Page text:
It wasn’t too long ago when Cyanogen announced its plan to destroy Android. Back in 2015, Kirt McMaster, then the CEO of the company behind the fledgling fork CyanogenMod, declared in no uncertain terms that Google was the enemy. McMaster told Forbes that Cyanogen’s intention was to put “a bullet through Google’s head.”
But as McMaster would soon find out, it’s not so easy to kill a megacorp. After a series of missteps and layoffs, Cyanogen announced last week that it was closing up shop, bringing an abrupt end to a battle that was never really in doubt.
In a late-afternoon blog post on the Friday before Christmas—a news dump clearly designed to make as little noise as possible—Cyanogen announced it was shutting down “all services and Cyanogen-supported nightly builds ... no later than 12/31/16.” In the two-sentence statement, the company also placated tinkerers by assuring the project and its source code “will remain available for anyone who wants to build CyanogenMod personally.”
Cyanogen might never have seriously threatened to take control of Android, but the upstart’s shutdown still represents a major victory for Google. As Google showed with the launch of the Pixel, the company is taking steps to ensure no one ever gets close to stealing Android’s soul ever again.
Forks and knives
Cyanogen’s closure shouldn’t be a surprise to anyone who’s followed the company’s recent news, which reportedly included workforce reductions and a move toward apps. But while Cyanogen the company might have lost a lot of momentum, CyanogenMod the OS still represented Android in its finest form—a true crowd-sourced collaboration that refused to fly under Alphabet’s flag. And for fans who dutifully downloaded the builds of the rogue OS, Friday’s news was an ignominious end.
At one time, McMaster’s bold proclamation that Cyanogen was “attempting to take Android away from Google,” didn’t seem too far-fetched. Android was gaining market share on the backs of lesser-known phones with slapdash OSes, and the notion that an alternate version of Android could wrest control of Google’s vision was tangibly possible. Cyanogen had just partnered with scrappy hardware startup OnePlus, and even Microsoft, via a Cyanogen partnership, was willing to bet that the modified OS was about to break out of its niche status and become a major player in the smartphone space.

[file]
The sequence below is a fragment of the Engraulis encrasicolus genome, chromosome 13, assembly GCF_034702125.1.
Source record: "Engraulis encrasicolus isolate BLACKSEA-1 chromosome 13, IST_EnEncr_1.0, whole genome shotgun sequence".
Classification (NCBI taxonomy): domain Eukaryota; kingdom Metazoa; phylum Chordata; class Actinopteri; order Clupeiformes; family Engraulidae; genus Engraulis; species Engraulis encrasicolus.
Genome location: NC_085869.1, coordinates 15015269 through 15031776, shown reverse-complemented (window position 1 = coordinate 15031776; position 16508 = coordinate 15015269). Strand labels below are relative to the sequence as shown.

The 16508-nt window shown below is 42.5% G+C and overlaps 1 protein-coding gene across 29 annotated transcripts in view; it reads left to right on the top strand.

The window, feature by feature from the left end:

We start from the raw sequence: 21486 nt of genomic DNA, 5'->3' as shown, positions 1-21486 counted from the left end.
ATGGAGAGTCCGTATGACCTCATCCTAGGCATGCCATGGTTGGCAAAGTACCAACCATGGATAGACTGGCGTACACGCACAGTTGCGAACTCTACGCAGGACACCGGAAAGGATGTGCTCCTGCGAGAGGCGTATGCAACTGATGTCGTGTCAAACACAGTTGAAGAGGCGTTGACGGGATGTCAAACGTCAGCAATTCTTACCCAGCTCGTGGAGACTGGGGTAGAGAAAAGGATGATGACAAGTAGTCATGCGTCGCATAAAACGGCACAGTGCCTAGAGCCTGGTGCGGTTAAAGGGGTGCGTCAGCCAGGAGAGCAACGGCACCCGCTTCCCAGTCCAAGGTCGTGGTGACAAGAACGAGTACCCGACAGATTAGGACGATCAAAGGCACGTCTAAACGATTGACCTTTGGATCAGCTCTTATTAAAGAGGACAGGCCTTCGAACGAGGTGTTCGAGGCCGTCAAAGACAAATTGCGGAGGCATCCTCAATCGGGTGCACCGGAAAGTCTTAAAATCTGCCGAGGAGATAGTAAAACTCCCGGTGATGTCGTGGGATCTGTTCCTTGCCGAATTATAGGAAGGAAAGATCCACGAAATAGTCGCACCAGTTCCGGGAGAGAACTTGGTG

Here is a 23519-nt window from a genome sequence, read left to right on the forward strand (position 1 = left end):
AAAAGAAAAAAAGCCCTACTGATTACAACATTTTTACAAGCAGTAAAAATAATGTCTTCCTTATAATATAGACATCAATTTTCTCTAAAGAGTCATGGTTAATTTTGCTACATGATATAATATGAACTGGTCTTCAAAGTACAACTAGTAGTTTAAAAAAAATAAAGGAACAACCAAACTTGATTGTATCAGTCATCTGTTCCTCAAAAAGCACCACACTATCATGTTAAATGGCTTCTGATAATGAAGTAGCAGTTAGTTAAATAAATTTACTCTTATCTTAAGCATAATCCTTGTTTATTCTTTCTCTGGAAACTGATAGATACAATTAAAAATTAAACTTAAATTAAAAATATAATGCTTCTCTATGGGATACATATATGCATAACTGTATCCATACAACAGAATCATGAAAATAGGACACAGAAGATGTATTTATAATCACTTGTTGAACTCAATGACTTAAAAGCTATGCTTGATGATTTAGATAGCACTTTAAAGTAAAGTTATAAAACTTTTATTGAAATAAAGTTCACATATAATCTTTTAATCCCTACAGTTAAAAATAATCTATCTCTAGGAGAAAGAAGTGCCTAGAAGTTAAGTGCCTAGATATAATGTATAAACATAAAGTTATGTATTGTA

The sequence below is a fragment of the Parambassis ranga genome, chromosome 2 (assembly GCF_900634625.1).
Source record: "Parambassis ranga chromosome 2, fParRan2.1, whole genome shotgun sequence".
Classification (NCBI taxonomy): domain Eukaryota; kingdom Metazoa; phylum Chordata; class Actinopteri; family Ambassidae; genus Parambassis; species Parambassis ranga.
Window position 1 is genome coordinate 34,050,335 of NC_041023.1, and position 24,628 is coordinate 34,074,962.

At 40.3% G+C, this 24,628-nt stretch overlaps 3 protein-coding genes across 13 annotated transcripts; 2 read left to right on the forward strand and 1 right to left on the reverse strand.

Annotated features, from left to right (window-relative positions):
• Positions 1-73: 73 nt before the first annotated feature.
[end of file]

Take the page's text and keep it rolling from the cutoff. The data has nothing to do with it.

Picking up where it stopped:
In many ways, Cyanogen encapsulated more of the spirit of Google’s mobile OS project than Android itself ever did. As an early offshoot of the mainstream project designed and supported by habitual modders, Cyanogen was in many ways more aligned with the iOS jailbreaking community than Android proper, bringing customization and features far beyond those available in the stock OS.
But almost as quickly as Android took off, Google began reining it in. By implementing stricter rules for manufacturers to prevent further fragmentation—including licensing of its apps and mandatory inclusion of its search bar widget—Google actively worked to keep deviant versions of Android on the fringes. Nonetheless, CyanogenMod persisted, surviving cease-and-desist orders, takeover rumors and general Google-led consternation.
And now it’s all over. Google won, not by waging war with Cyanogen but by doubling down on its own vision, forging partnerships with manufacturers, and working to ensure that Google’s Android remained the world’s Android. And now, with the Pixel's custom launcher and built-in Assistant, Google has made the phone it always envisioned for Android. It feels like the start of a new direction, and with Cyanogen shutting its digital doors, future mods from Google’s closest partners might not stray so far from home.
Fans of endless customization can still have fun with Android. In a response to Cyanogen’s sudden announcement, the CyanogenMod team vowed to press on, promising to continue development of the project under the new Lineage OS. It’s a fitting name for what will likely be a distant resemblance of what Cyanogen could have been and very nearly was.
But in its failed quest to divorce Android from Google, Cyanogen also illuminated the pitfalls built into the system. While anyone is free to build a modified version of the OS with their own apps, widgets and launchers, the road to any real mainstream success is fraught with uncertainty.
And that’s how Google wants it. The future of Android is very much back in its hands, and for the first time, it is actively pushing its vision of the OS to the masses. Indeed, the system that runs on top of the Pixel isn’t pure Android either. It’s a custom fork, and no one else can have it. And now that Cyanogen is dead, Google can work to ensure Android stays forever entwined with its DNA, and that a threat to its dominance never rises up again.
This story, "With Cyanogen dead, Google's control over Android is tighter than ever" was originally published by Greenbot.